Christmas Dinner

Every year, I’m faced with the same problem, what to do for Christmas dinner. Most restaurants are closed on Christmas Day. I live alone and, except for breakfast, I don’t cook much more than the occasional hot dog. That didn’t seem appropriate for celebrating Christmas. The 4th of July, maybe; but not Christmas.

Although my favorite restaurant would be closed, one of the waiters whispered to me that he was running a private catering business on the side. He was willing to prepare me a full turkey dinner with all the trimmings. He only asked that I not mention it in front of the restaurant owner. He worried she might fire him if she found out he’d been competing with her catering business.

So we made the arrangements using all the spy-agency “tradecraft” of a James Bond movie. Because neither of us knew how to arrange a wire transfer to a numbered Swiss bank account, we agreed I would just pay him in advance at the restaurant. I would surreptitiously hand him a plain envelope containing small- denomination, unmarked bills.

The transfer of the “goods” would take place in the huge parking lot of the local shopping center that was within walking distance from my house. We would both leave our cell phones at home so, if anyone were tracking our cell signals, they would never know we had left our houses. We would both be wearing “hoodie” sweatshirts, COVID masks, and sunglasses so we couldn’t be recognized. On Christmas Day, at exactly 1300 hours, military time, he would drive into the lot and leave a black plastic bag containing my dinner on the concrete base of the lamppost at the far southwest corner of the lot. At exactly 1303 hours, I would casually stroll by, retrieve the bag, stash it under my hoodie and walk home by a circuitous route, constantly checking to make sure nobody was following me. “Bond. James Bond.”

When Christmas Day came, the whole clandestine operation went off like clockwork. But, as I was unlocking the front door of my house, I could hear my cell phone ringing inside. I rushed in, set the bag on the kitchen counter and ran to answer my phone in the bedroom. It was my daughter calling from California to wish me a Merry Christmas. We wound up chatting happily for almost 40 minutes.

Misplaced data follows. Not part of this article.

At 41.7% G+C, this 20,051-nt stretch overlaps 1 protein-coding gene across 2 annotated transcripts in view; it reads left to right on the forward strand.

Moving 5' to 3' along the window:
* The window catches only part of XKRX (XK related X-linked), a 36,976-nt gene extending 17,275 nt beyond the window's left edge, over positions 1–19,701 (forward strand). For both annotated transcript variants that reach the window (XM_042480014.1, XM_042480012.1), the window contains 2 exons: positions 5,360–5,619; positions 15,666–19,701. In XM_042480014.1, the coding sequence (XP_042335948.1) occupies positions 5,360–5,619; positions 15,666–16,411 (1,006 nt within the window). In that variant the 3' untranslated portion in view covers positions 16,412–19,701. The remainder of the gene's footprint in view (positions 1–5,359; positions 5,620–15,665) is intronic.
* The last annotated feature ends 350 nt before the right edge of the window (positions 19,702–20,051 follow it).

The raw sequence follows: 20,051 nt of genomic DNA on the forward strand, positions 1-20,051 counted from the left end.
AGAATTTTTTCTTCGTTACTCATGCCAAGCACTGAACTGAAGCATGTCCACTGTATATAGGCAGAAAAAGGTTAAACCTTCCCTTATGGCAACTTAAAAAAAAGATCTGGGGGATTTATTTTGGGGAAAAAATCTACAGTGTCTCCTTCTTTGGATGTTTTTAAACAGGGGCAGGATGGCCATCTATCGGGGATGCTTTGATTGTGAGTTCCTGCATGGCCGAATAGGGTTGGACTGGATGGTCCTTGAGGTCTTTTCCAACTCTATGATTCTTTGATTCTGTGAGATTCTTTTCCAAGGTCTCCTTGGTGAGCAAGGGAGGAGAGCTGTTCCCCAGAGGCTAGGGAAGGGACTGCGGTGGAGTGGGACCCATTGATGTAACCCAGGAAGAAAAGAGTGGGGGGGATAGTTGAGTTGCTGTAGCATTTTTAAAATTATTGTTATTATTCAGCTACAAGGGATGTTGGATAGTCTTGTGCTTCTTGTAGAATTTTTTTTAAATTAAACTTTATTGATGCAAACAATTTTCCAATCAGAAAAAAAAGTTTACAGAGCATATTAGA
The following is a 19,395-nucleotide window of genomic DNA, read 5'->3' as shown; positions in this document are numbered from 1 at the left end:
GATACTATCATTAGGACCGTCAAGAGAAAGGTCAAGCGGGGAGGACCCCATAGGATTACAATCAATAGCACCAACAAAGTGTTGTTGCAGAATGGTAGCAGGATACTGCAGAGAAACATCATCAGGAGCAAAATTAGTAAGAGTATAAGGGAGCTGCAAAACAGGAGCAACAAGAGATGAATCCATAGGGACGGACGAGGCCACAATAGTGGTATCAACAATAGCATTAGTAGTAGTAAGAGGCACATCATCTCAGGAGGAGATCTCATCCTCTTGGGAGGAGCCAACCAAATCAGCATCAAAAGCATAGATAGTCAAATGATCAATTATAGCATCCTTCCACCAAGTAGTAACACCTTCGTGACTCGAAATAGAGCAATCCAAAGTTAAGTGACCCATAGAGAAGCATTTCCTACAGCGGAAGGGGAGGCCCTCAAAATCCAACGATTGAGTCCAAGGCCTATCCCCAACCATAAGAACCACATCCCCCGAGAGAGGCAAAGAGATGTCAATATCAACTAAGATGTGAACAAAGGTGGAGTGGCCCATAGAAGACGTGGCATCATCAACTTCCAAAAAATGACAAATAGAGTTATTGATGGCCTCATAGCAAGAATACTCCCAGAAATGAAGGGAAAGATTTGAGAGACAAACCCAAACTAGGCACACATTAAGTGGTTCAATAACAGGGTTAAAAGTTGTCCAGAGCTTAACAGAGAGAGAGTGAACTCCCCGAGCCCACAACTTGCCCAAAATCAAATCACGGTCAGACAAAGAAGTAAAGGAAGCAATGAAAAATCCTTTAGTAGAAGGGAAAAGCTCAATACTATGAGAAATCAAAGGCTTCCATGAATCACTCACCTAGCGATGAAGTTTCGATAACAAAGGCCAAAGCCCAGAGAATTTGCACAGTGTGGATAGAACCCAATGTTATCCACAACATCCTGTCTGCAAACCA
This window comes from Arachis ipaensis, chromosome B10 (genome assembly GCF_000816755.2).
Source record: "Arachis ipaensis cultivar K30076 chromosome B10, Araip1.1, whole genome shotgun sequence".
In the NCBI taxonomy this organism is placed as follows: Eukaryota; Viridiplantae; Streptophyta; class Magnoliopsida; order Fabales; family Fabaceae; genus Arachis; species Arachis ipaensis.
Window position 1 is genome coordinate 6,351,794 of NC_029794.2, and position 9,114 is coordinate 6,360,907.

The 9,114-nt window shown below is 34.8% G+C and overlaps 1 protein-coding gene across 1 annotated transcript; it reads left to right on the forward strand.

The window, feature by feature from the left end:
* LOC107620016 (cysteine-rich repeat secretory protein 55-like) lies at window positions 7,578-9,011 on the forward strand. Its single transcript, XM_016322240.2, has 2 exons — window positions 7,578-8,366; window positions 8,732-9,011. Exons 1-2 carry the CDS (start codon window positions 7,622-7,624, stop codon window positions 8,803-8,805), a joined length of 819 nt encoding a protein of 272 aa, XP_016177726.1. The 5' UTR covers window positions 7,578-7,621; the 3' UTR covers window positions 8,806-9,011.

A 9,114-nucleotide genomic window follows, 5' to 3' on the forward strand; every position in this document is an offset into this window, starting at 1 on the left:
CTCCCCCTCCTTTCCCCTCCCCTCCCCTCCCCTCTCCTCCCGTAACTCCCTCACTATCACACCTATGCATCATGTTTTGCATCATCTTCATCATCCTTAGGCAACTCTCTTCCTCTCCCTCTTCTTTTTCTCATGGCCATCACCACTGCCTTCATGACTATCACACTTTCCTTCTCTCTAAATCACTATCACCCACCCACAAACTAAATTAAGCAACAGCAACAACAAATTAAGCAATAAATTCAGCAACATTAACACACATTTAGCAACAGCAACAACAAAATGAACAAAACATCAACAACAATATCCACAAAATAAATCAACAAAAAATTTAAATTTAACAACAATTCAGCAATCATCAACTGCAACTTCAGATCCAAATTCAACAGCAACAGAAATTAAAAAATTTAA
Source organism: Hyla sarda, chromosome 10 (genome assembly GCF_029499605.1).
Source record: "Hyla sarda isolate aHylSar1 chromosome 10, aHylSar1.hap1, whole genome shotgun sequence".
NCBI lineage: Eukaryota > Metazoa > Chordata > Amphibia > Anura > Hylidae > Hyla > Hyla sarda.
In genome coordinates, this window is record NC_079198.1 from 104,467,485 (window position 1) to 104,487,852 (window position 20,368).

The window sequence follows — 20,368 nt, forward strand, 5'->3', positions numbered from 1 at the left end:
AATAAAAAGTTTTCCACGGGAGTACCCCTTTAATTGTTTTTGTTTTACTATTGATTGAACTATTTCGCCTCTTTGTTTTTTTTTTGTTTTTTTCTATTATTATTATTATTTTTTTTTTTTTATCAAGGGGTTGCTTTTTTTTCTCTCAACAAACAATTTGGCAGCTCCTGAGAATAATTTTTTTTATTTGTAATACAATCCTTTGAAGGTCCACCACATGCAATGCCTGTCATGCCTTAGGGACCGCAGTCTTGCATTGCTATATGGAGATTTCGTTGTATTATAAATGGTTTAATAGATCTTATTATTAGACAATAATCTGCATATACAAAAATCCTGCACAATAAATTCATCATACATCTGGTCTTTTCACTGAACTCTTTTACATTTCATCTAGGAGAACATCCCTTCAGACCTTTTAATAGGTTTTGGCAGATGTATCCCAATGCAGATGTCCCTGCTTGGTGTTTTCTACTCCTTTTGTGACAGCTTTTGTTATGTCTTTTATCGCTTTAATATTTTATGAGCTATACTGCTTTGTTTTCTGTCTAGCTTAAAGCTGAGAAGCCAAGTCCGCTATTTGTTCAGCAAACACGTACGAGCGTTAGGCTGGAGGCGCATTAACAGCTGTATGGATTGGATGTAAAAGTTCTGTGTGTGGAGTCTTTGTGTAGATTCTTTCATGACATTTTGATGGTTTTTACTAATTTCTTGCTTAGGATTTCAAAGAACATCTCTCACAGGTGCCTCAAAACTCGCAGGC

When I finally went back into the kitchen, I found that the plastic bag had been ripped open, and the Styrofoam container was upside down on the kitchen floor. There were peas scattered all over the kitchen. Mashed potatoes, yams and cranberry sauce were plopped in a heap under the capsized box. But, oddly enough, there was not a scrap of turkey to be found. Oh, by the way, did I mention that I had adopted a stray cat a few days earlier? 

The best laid plans of mice and men, even James Bond, are no match for the skills of a hungry alley cat on the prowl. Though I had no shortage of appropriate names for her in the heat of the moment, I hadn’t officially named her yet. But, after I finally cleaned up the mess, and settled down to my ad hoc Christmas dinner of a hotdog and beans, I got to thinking about what to name her. What do you think about Pussy Galore?


For more information about Lake Chapala visit: www.chapala.com


Larry Kolczak
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